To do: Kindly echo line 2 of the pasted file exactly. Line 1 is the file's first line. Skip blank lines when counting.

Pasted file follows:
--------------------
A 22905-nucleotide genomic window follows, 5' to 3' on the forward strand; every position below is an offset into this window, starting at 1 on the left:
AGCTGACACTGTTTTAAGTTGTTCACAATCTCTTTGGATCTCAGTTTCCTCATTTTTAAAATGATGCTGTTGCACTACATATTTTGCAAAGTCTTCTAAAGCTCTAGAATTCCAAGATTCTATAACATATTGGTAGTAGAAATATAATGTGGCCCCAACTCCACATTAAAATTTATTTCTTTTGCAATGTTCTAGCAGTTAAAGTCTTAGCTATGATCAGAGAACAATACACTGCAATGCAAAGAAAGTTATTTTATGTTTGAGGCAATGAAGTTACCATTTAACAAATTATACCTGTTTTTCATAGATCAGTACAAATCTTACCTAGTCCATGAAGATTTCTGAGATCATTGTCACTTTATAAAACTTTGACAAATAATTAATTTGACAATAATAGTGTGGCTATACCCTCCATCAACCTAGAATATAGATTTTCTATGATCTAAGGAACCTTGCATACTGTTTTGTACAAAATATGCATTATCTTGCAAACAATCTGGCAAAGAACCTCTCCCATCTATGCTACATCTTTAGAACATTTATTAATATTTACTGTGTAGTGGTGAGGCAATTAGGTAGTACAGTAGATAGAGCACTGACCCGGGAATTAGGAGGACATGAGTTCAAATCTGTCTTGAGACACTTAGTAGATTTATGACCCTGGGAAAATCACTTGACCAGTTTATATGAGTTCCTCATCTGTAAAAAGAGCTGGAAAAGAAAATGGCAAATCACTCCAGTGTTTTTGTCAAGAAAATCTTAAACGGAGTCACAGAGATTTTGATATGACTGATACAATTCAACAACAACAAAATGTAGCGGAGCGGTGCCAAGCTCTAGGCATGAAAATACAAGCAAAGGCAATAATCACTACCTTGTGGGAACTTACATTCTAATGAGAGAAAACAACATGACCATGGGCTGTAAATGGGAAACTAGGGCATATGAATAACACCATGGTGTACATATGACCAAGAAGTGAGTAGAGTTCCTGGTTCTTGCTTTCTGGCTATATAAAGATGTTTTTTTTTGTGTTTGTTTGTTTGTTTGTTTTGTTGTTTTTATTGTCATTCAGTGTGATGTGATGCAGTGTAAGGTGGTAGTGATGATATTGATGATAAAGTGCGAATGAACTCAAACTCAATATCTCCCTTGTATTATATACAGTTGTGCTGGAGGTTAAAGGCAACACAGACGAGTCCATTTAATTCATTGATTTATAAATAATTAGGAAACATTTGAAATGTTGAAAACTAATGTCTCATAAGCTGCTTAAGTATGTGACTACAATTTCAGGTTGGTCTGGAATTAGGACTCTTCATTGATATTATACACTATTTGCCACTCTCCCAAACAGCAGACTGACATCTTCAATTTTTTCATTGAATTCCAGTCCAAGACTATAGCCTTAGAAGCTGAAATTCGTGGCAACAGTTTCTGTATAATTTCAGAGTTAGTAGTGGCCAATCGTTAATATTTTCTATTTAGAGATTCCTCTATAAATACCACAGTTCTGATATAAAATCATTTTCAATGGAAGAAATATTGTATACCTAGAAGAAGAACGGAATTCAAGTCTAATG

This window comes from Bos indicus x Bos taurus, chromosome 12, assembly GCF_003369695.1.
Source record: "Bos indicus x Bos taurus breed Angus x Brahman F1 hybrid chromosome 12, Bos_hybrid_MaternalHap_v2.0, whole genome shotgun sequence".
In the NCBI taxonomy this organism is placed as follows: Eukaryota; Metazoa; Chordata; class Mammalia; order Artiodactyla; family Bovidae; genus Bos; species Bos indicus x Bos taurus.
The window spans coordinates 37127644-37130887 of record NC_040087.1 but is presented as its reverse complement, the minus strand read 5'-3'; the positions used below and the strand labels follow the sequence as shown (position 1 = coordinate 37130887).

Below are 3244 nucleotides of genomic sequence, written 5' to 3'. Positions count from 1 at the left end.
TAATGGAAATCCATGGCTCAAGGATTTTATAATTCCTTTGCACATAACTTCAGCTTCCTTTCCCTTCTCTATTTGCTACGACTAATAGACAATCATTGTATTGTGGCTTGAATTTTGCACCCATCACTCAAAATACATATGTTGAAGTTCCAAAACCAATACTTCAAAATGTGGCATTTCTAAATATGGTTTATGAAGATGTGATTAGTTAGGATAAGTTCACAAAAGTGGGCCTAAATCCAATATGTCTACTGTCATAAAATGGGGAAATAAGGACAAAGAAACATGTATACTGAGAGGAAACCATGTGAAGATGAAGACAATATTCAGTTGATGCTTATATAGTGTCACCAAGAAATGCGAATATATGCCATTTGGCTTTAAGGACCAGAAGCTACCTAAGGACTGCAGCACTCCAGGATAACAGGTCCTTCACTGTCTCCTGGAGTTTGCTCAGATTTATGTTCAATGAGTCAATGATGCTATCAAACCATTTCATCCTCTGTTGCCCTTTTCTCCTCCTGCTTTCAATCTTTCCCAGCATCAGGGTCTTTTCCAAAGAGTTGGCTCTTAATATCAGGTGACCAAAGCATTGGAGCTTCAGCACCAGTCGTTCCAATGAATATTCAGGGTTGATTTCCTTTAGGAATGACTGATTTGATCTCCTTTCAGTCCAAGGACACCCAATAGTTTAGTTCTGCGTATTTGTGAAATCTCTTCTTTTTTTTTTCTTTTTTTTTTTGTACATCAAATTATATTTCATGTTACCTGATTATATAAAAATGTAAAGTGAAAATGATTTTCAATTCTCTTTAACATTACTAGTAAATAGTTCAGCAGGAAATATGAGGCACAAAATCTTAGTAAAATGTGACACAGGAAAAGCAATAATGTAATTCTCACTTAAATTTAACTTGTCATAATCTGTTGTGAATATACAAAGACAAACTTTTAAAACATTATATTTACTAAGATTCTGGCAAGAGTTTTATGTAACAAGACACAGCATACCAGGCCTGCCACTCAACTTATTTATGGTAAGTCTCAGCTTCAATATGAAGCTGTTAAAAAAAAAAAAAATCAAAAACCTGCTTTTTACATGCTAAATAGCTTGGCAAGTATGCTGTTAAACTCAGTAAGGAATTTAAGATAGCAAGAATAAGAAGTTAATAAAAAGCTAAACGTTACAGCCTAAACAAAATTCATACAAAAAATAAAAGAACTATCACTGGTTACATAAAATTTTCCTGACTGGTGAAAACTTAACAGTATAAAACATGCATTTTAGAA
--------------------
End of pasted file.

AGCTGACACTGTTTTAAGTTGTTCACAATCTCTTTGGATCTCAGTTTCCTCATTTTTAAAATGATGCTGTTGCACTACATATTTTGCAAAGTCTTCTAAAGCTCTAGAATTCCAAGATTCTATAACATATTGGTAGTAGAAATATAATGTGGCCCCAACTCCACATTAAAATTTATTTCTTTTGCAATGTTCTAGCAGTTAAAGTCTTAGCTATGATCAGAGAACAATACACTGCAATGCAAAGAAAGTTATTTTATGTTTGAGGCAATGAAGTTACCATTTAACAAATTATACCTGTTTTTCATAGATCAGTACAAATCTTACCTAGTCCATGAAGATTTCTGAGATCATTGTCACTTTATAAAACTTTGACAAATAATTAATTTGACAATAATAGTGTGGCTATACCCTCCATCAACCTAGAATATAGATTTTCTATGATCTAAGGAACCTTGCATACTGTTTTGTACAAAATATGCATTATCTTGCAAACAATCTGGCAAAGAACCTCTCCCATCTATGCTACATCTTTAGAACATTTATTAATATTTACTGTGTAGTGGTGAGGCAATTAGGTAGTACAGTAGATAGAGCACTGACCCGGGAATTAGGAGGACATGAGTTCAAATCTGTCTTGAGACACTTAGTAGATTTATGACCCTGGGAAAATCACTTGACCAGTTTATATGAGTTCCTCATCTGTAAAAAGAGCTGGAAAAGAAAATGGCAAATCACTCCAGTGTTTTTGTCAAGAAAATCTTAAACGGAGTCACAGAGATTTTGATATGACTGATACAATTCAACAACAACAAAATGTAGCGGAGCGGTGCCAAGCTCTAGGCATGAAAATACAAGCAAAGGCAATAATCACTACCTTGTGGGAACTTACATTCTAATGAGAGAAAACAACATGACCATGGGCTGTAAATGGGAAACTAGGGCATATGAATAACACCATGGTGTACATATGACCAAGAAGTGAGTAGAGTTCCTGGTTCTTGCTTTCTGGCTATATAAAGATGTTTTTTTTTGTGTTTGTTTGTTTGTTTGTTTTGTTGTTTTTATTGTCATTCAGTGTGATGTGATGCAGTGTAAGGTGGTAGTGATGATATTGATGATAAAGTGCGAATGAACTCAAACTCAATATCTCCCTTGTATTATATACAGTTGTGCTGGAGGTTAAAGGCAACACAGACGAGTCCATTTAATTCATTGATTTATAAATAATTAGGAAACATTTGAAATGTTGAAAACTAATGTCTCATAAGCTGCTTAAGTATGTGACTACAATTTCAGGTTGGTCTGGAATTAGGACTCTTCATTGATATTATACACTATTTGCCACTCTCCCAAACAGCAGACTGACATCTTCAATTTTTTCATTGAATTCCAGTCCAAGACTATAGCCTTAGAAGCTGAAATTCGTGGCAACAGTTTCTGTATAATTTCAGAGTTAGTAGTGGCCAATCGTTAATATTTTCTATTTAGAGATTCCTCTATAAATACCACAGTTCTGATATAAAATCATTTTCAATGGAAGAAATATTGTATACCTAGAAGAAGAACGGAATTCAAGTCTAATG